Sunday, January 22, 2006

Naomi Wolf sees Jesus

British news:
Naomi Wolf, one of America's foremost feminist thinkers, has found a spiritual awakening in God after experiencing a "mystical encounter" with Jesus.

Wolf, best known as the author of the Beauty Myth, a groundbreaking 1991 polemic against the cosmetics industry that radicalised a generation of young women, revealed the cause of a hitherto unexplained mid-life crisis that set her on a "spiritual path".

In an interview with the Sunday Herald, Wolf spoke publicly for the first time about her vision. Her comments will spark a theological skirmish in the United States and leave her open to further attacks from other feminist critics.

Wolf admitted that, during a therapy session to treat writer's block, she encountered what she described as a holographic image of Jesus. ...

She also expressed apprehension that her faith would be hijacked by religious groups. "I don't want to be co-opted as the poster child for any religion or any agenda," said Wolf, who was brought up in a liberal Jewish household. "There are a lot of people out there just waiting for some little Jewish feminist to cross over. I don't claim to get where this being fits into the scheme of things but I absolutely believe in divine providence now, absolutely believe God totally cares about every single one of us intimately."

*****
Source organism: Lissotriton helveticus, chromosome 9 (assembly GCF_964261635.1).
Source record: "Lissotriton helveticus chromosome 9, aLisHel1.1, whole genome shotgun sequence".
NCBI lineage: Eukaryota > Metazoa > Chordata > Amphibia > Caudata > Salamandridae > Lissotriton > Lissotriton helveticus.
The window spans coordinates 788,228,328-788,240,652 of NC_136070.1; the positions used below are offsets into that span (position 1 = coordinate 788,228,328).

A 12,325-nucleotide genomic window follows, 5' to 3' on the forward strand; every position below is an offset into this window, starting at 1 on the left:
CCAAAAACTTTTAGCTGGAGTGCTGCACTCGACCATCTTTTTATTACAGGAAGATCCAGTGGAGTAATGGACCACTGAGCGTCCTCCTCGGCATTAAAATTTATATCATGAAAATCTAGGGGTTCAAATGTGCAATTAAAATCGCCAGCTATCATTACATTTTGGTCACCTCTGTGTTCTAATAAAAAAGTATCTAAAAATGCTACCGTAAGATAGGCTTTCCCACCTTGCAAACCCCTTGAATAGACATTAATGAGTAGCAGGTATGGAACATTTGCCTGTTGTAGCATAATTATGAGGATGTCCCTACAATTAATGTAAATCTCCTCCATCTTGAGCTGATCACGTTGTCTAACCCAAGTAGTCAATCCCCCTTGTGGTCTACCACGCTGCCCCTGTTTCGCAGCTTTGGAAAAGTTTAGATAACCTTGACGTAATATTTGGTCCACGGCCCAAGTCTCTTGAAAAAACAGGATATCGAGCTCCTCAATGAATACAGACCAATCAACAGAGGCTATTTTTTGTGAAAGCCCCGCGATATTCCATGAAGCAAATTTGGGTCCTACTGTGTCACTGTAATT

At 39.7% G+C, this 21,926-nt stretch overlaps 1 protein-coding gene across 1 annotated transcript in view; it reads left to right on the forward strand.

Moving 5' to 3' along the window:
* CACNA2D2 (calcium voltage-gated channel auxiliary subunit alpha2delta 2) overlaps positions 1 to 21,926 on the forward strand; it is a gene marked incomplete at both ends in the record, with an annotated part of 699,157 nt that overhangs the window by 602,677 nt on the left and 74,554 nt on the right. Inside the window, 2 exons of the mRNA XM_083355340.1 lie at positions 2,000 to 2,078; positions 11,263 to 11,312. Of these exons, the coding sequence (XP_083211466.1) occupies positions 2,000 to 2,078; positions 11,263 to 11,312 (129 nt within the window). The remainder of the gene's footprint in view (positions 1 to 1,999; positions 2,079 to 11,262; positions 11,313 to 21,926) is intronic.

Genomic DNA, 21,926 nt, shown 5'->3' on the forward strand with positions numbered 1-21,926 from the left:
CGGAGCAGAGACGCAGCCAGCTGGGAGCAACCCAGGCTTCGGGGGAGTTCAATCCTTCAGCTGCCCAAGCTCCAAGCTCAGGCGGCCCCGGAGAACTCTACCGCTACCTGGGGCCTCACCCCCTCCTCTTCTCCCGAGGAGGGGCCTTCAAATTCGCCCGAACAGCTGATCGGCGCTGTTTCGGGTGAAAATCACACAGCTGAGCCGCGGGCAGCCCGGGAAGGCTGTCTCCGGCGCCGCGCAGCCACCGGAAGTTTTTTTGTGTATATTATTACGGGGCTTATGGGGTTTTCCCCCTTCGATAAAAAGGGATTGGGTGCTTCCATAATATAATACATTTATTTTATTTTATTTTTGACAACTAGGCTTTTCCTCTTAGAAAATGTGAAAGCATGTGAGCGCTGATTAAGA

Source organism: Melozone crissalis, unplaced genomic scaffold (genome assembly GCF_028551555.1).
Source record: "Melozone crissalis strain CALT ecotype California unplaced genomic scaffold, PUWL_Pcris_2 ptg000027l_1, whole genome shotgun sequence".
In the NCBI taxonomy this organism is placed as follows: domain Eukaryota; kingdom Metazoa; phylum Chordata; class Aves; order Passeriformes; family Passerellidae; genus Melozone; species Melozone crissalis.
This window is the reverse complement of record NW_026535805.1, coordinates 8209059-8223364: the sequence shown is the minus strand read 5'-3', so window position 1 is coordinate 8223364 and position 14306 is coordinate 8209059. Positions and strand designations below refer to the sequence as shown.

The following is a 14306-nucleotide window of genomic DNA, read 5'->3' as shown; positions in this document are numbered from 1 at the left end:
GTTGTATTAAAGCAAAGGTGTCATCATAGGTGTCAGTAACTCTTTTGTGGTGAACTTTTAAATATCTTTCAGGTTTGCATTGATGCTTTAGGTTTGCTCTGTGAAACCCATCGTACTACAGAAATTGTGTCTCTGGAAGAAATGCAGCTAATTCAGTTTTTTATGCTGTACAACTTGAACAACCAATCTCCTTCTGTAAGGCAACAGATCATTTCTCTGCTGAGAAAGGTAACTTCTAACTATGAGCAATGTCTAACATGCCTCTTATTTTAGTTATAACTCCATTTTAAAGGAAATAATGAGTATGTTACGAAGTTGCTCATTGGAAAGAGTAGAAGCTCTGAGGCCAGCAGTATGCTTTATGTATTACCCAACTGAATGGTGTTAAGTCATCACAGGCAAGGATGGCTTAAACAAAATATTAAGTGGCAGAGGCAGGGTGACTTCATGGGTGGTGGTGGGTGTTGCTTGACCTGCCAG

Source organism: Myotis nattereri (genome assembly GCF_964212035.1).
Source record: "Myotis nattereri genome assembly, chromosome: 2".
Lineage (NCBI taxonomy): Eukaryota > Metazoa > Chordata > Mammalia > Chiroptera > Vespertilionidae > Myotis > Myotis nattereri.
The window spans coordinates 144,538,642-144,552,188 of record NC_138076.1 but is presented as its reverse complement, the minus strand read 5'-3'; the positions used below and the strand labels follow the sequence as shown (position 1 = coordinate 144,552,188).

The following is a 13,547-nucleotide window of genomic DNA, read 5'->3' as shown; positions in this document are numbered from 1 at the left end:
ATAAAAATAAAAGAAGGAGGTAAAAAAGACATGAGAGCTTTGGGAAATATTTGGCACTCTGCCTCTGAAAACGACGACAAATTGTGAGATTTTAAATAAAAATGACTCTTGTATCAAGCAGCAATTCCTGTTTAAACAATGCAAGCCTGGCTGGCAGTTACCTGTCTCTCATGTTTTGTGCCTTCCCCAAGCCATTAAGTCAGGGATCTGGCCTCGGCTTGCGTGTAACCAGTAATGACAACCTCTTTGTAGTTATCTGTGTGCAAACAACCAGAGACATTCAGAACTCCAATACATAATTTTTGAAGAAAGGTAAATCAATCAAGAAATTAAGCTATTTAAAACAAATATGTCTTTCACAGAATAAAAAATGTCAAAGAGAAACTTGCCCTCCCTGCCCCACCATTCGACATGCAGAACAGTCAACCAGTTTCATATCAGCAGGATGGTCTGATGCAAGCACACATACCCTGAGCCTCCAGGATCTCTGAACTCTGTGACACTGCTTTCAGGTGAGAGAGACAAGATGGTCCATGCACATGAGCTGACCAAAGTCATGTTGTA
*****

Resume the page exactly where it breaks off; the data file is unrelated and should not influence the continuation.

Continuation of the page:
Despite pleas to distance her faith from any religion, her admission to seeing the "child of God" will trigger a theological battle between the American Christian right and the Jewish lobby over the ownership of her soul.

Wolf, a one-time adviser to President Clinton, has been attacked before by the Republican right in 2000 when it was revealed she advised Al Gore to start behaving like an "alpha" male in his presidential campaign. ...

In a series of successful books, Wolf has projected her own experiences into a universal ideology for women.

Her critics, led by Camille Paglia, accuse her of being a lightweight.
No one cares about the ownership of her soul. There are many other feminists who similarly project their own experiences into a universal ideology for women.

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